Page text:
The Special Envoy also advised the High Level Panel on Water on the international Agenda for Water Action, which is made up of 11 presidents and prime ministers. The aim of the Agenda for Water Action is to increase understanding of water problems and improve water management around the world.

Improving the Netherlands’ involvement in existing projects

The Dutch water sector works on water management in many countries. The International Water Ambition focuses on deltas, river basins and arid regions. The work of the Special Envoy is aimed at:

  • strengthening the Dutch water sector;
  • creating opportunities;
  • helping to set up projects and business cases;
  • mediating between parties;
  • launching new initiatives.

The projects all relate to flood protection and water security. So, they deal with either too much or too little water, or contaminated water.


Bangladesh Delta Plan 2100

The Netherlands is working hard with the World Bank and other partners to implement the Bangladesh Delta Plan 2100.

Mekong Delta, Vietnam

The vulnerable nature of the Mekong Delta in Vietnam presents opportunities for a balanced combination of agriculture, urbanisation and the natural environment. It is essential to build with nature here.

Irrawaddy Delta, Myanmar

Delta management is still in its infancy in Myanmar. Working with the World Bank and partner countries like Australia, the Netherlands is setting up a plan for the Irrawaddy Delta which will serve as a model for the entire Myanmar delta region.


In the Philippines, where typhoon Haiyan caused massive destruction in 2013, the Netherlands is strengthening the coast and constructing a new port.


The Special Envoy for International Water Affairs is working to achieve sustainable funding and coastal protection for the port city of Beira.

South Africa

The Special Envoy is working with the Dutch Water Authorities and the Kingfisher II Programme on water management policy.

Paraná Delta, Argentina

In Argentina, the Special Envoy is working on the Paraná Delta and the inland waterways.


Various projects are making the cities in Chile less vulnerable to flooding and climate change.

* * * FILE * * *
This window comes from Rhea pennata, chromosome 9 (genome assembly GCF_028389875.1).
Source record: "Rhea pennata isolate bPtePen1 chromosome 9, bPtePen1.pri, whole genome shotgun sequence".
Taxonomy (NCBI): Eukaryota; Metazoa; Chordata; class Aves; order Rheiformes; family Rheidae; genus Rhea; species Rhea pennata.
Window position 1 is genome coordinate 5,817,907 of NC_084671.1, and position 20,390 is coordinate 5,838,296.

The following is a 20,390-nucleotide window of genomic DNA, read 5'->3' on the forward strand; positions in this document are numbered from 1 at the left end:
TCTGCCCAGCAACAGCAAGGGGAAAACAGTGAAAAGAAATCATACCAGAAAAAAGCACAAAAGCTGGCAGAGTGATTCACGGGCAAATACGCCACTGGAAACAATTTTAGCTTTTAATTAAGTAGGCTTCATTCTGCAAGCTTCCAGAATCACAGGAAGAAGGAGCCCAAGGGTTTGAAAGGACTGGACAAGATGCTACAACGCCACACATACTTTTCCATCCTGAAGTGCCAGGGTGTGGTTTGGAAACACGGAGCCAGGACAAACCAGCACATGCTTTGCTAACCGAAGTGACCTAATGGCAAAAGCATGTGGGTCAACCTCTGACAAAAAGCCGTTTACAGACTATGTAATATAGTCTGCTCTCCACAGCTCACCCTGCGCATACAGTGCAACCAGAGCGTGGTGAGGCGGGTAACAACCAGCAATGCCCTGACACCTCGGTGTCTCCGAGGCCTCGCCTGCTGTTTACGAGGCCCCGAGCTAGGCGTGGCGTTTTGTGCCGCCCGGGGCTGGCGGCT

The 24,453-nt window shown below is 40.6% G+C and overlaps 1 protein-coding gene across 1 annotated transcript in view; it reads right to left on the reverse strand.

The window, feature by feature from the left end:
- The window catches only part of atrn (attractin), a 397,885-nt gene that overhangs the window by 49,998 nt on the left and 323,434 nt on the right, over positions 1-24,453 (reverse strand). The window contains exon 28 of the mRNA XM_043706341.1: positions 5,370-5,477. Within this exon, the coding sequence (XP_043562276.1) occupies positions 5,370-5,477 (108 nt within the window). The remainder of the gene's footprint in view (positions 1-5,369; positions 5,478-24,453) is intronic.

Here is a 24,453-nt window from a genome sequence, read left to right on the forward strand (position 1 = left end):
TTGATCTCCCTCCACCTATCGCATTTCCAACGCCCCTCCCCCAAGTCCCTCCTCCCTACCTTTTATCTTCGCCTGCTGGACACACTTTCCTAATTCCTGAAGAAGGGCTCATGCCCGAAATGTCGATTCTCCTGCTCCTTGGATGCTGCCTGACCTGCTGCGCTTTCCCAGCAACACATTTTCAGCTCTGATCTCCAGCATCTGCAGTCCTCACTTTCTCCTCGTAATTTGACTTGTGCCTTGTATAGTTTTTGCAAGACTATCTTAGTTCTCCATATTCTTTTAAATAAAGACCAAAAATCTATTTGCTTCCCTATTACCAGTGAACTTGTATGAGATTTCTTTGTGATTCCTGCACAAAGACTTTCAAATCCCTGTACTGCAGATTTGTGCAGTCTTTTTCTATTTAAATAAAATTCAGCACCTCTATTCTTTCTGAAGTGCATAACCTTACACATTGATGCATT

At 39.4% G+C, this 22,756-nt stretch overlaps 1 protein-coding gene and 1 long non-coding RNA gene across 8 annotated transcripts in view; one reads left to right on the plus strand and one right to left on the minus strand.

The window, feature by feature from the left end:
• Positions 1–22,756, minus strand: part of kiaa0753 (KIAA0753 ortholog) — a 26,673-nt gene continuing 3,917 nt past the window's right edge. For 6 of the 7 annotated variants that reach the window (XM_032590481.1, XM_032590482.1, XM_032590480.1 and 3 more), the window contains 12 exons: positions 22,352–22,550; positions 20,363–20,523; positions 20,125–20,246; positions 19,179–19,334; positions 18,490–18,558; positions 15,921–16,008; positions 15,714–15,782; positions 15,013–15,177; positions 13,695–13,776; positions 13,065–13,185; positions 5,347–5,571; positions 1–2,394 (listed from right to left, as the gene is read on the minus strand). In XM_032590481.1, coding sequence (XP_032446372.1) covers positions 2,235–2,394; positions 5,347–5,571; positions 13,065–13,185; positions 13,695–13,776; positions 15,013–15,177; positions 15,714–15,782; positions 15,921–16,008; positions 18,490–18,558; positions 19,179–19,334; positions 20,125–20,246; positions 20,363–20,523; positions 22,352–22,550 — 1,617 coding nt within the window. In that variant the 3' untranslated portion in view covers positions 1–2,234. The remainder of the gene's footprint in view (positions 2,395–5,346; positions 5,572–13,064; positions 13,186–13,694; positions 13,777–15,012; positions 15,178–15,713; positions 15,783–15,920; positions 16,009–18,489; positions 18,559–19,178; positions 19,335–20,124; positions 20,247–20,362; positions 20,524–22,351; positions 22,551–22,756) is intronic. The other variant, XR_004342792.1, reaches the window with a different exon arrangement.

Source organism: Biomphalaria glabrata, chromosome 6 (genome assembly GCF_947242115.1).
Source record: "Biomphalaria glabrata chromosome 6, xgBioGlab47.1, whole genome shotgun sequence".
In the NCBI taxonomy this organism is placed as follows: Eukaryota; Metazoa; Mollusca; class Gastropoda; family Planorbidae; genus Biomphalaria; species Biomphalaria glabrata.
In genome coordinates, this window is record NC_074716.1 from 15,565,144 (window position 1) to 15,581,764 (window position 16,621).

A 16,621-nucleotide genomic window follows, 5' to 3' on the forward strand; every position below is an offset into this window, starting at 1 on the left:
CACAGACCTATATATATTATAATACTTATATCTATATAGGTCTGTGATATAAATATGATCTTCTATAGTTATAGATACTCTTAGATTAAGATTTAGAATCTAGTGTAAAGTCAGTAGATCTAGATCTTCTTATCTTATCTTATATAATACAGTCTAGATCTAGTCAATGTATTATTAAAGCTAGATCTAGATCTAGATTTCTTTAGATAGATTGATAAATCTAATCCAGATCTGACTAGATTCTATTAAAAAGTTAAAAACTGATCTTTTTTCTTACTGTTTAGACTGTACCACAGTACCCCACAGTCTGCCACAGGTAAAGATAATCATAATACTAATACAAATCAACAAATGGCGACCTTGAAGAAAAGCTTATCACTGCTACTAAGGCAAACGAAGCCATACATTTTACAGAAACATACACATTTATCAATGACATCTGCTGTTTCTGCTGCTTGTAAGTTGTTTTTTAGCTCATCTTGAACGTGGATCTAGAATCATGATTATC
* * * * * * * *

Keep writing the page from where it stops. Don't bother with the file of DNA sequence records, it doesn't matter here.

Various projects are making the cities in Mexico less vulnerable to flooding and climate change.


Various projects are making the cities in Canada less vulnerable to flooding and climate change.


After the 2017 floods, the Special Envoy is now helping Peru with a crisis management strategy. He is also ensuring follow-up to projects that make the country and its cities and rivers more resilient against flooding.

United States

The innovative programme Rebuild by Design was started after Hurricane Sandy to come up with solutions to avert future disasters in the New York area. The programme has had several spin-offs. One of them, the Resilient by Design Challenge, is to prepare the San Francisco Bay Area for the impact of climate change.

Continuing the innovative approach to water management

Climate change poses a serious challenge to many countries. Extreme drought, for example, may lead to failed harvests, food insecurity, refugee flows and conflict. Sea-level rise and increasingly severe storms will make coastal cities and their inhabitants more vulnerable, as we have seen in Asia and the United States, and threaten investment in these areas. With Rebuild by Design, the Special Envoy for International Water Affairs launched an innovative programme in New York in the aftermath of Hurricane Sandy. This strategy is being followed up in other parts of the United States.

The Special Envoy for International Water Affairs wants to continue developing and launching innovative strategies and projects. For this reason, he initiated the Water as Leverage programme, which enables partners to invest in smart innovations that will make Asian cities less vulnerable to climate change.